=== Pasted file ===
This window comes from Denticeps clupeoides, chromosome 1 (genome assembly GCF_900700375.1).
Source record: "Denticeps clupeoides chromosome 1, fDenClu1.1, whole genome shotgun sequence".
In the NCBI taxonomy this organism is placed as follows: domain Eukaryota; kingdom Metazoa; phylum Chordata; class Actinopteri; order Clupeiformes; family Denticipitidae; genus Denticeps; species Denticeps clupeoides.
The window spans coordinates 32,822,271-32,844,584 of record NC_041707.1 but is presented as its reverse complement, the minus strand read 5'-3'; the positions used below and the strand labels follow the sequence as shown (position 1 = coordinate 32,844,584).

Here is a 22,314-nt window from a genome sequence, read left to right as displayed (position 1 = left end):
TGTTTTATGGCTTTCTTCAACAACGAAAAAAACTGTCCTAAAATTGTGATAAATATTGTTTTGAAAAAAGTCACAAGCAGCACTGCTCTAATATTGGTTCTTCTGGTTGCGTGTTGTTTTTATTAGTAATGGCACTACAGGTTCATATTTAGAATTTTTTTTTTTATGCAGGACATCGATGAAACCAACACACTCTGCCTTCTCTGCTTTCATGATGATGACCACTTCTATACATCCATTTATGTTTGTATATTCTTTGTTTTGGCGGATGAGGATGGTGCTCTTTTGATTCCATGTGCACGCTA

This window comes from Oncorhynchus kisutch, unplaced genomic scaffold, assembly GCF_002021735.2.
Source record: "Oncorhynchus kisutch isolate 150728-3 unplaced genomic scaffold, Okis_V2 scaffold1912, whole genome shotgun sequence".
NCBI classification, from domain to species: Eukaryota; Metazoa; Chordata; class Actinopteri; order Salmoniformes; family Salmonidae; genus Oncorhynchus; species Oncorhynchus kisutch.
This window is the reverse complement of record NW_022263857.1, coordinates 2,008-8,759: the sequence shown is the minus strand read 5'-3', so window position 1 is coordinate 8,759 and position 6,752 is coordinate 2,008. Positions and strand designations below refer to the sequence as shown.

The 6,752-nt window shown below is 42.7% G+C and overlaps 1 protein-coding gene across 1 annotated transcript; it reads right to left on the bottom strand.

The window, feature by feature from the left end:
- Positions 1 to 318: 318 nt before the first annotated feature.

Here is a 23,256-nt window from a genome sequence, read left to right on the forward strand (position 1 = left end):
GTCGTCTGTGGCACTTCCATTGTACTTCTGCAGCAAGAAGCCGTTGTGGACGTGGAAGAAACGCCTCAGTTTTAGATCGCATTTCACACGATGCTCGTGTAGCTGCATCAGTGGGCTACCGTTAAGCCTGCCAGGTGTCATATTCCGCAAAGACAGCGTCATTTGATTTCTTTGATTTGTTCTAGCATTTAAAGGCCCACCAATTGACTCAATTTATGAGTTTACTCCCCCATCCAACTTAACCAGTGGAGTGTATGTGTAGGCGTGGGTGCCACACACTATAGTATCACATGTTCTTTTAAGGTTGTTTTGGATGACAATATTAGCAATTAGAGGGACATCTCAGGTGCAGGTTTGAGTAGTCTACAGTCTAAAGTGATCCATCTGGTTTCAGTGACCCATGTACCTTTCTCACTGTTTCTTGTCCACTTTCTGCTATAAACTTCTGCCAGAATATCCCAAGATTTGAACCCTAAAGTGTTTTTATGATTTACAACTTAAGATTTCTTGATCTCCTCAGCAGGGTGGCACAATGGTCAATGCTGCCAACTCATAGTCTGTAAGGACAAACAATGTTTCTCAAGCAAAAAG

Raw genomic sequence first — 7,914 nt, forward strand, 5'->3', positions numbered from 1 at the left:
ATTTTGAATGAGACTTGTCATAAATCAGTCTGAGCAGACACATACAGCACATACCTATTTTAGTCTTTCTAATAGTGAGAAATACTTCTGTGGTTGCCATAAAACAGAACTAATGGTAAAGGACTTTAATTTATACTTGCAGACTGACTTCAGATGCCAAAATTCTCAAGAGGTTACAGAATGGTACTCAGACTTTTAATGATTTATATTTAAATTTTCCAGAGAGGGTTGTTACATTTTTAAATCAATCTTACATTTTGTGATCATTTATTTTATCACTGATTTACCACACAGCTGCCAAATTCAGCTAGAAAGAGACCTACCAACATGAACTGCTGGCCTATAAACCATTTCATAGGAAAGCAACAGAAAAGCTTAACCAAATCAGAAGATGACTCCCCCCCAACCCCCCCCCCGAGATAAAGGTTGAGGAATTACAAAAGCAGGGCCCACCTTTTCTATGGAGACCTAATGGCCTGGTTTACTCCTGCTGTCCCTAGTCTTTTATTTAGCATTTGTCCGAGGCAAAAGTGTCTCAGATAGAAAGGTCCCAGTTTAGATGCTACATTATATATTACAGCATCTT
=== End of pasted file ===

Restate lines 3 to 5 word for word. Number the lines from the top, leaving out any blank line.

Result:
In the NCBI taxonomy this organism is placed as follows: domain Eukaryota; kingdom Metazoa; phylum Chordata; class Actinopteri; order Clupeiformes; family Denticipitidae; genus Denticeps; species Denticeps clupeoides.
The window spans coordinates 32,822,271-32,844,584 of record NC_041707.1 but is presented as its reverse complement, the minus strand read 5'-3'; the positions used below and the strand labels follow the sequence as shown (position 1 = coordinate 32,844,584).

Here is a 22,314-nt window from a genome sequence, read left to right as displayed (position 1 = left end):